BSP: Stronger peso poses no threat to BPOs
PH will continue to attract foreign outsourcing firmsBy Michelle V. Remo
Philippine Daily Inquirer
The Business process outsourcing (BPO) industry, which is fueled largely by foreign investments, will remain vibrant even as the peso continues to strengthen, the Bangko Sentral ng Pilipinas said.
The BSP has shrugged off concerns that the appreciation of the peso may eventually weigh on the performance of the BPO sector—a key driver of the Philippine economy.
According to BSP Deputy Governor Diwa Guinigundo, most BPO firms do not rely on the peso-dollar exchange rate to remain competitive.
“They rely mainly on the skill and versatility of their manpower,” Guinigundo explained.
The Philippines will remain one of the most attractive sites for foreign firms engaged in outsourcing services because the skills of Filipino workers allow companies to save on training costs, the BSP official said.
“Here, companies do not have to train Filipino workers on English and other skills as much as they have to in other countries,” Guinigundo said.
The BSP expects the BPO sector to be a key source of foreign direct investments and a major driver of economic growth for the Philippines over the medium term, he said.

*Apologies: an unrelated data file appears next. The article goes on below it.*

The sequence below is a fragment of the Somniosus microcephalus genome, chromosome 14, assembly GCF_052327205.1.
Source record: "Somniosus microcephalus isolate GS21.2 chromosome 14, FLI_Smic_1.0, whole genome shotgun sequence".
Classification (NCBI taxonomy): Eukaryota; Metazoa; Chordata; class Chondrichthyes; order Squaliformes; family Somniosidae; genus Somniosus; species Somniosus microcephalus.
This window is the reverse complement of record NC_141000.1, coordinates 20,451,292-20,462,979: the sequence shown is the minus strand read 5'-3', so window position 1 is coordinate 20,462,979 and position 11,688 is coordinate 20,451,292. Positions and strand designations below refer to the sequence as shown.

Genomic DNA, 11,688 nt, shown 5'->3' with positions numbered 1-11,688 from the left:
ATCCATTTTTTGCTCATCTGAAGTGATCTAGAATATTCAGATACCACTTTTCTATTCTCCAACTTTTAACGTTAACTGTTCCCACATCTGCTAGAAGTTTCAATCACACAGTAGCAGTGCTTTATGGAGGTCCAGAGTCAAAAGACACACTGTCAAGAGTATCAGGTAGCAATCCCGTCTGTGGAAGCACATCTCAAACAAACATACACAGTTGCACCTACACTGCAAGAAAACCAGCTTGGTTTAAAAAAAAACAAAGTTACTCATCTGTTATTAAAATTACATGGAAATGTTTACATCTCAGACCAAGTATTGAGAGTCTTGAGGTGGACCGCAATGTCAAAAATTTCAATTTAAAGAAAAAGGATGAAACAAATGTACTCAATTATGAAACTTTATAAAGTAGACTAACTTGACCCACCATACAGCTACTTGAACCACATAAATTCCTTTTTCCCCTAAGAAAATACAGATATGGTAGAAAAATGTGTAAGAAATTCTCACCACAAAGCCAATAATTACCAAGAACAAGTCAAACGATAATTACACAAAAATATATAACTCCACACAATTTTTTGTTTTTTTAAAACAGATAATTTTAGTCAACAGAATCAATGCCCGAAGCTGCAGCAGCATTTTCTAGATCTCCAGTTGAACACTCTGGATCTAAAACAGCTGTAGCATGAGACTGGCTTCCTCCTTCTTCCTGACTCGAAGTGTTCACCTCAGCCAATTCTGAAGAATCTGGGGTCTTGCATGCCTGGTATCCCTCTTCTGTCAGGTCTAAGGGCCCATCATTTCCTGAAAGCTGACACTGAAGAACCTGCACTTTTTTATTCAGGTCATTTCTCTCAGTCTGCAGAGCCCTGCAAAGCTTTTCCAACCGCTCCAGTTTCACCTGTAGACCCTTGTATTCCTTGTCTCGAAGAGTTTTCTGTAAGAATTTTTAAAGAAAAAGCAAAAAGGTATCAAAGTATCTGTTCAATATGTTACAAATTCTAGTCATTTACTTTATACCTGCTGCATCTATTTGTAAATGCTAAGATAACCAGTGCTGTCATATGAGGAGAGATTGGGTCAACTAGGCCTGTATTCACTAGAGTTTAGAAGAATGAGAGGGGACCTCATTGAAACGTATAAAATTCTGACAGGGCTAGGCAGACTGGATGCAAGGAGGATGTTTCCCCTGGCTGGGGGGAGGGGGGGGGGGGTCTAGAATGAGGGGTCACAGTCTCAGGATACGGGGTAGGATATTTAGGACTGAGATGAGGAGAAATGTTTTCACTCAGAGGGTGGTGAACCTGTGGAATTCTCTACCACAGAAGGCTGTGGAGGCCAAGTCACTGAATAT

In 2011, revenue generated by the BPO sector stood at about $11 billion. Also, 640,000 related jobs were filled that same year.
The Aquino administration has set the BPO revenue target at $25 billion. It also expects to generate at least 1.3 million jobs by 2016—the end of the President’s term.
But because of the sharp appreciation of the peso, some economists are now concerned that the attainment of medium-term targets for the BPO sector may be in jeopardy.
According to economists, a stronger peso makes investing in the Philippines costlier for foreign businesses. Salaries in dollar terms, for instance, become more expensive whenever the peso appreciates against the US dollar.
Last Friday, the peso hit a four-year high against the greenback, closing at 41.42.
The economy’s growth performance led to the appreciation of the peso, which monetary officials said was caused by higher demand for peso-denominated securities.
The Philippine economy grew by 6.1 percent in the first semester from that of a year ago—one of the fastest growth rates among Asian economies during the period.
The Philippines is a global leader in business process outsourcing.
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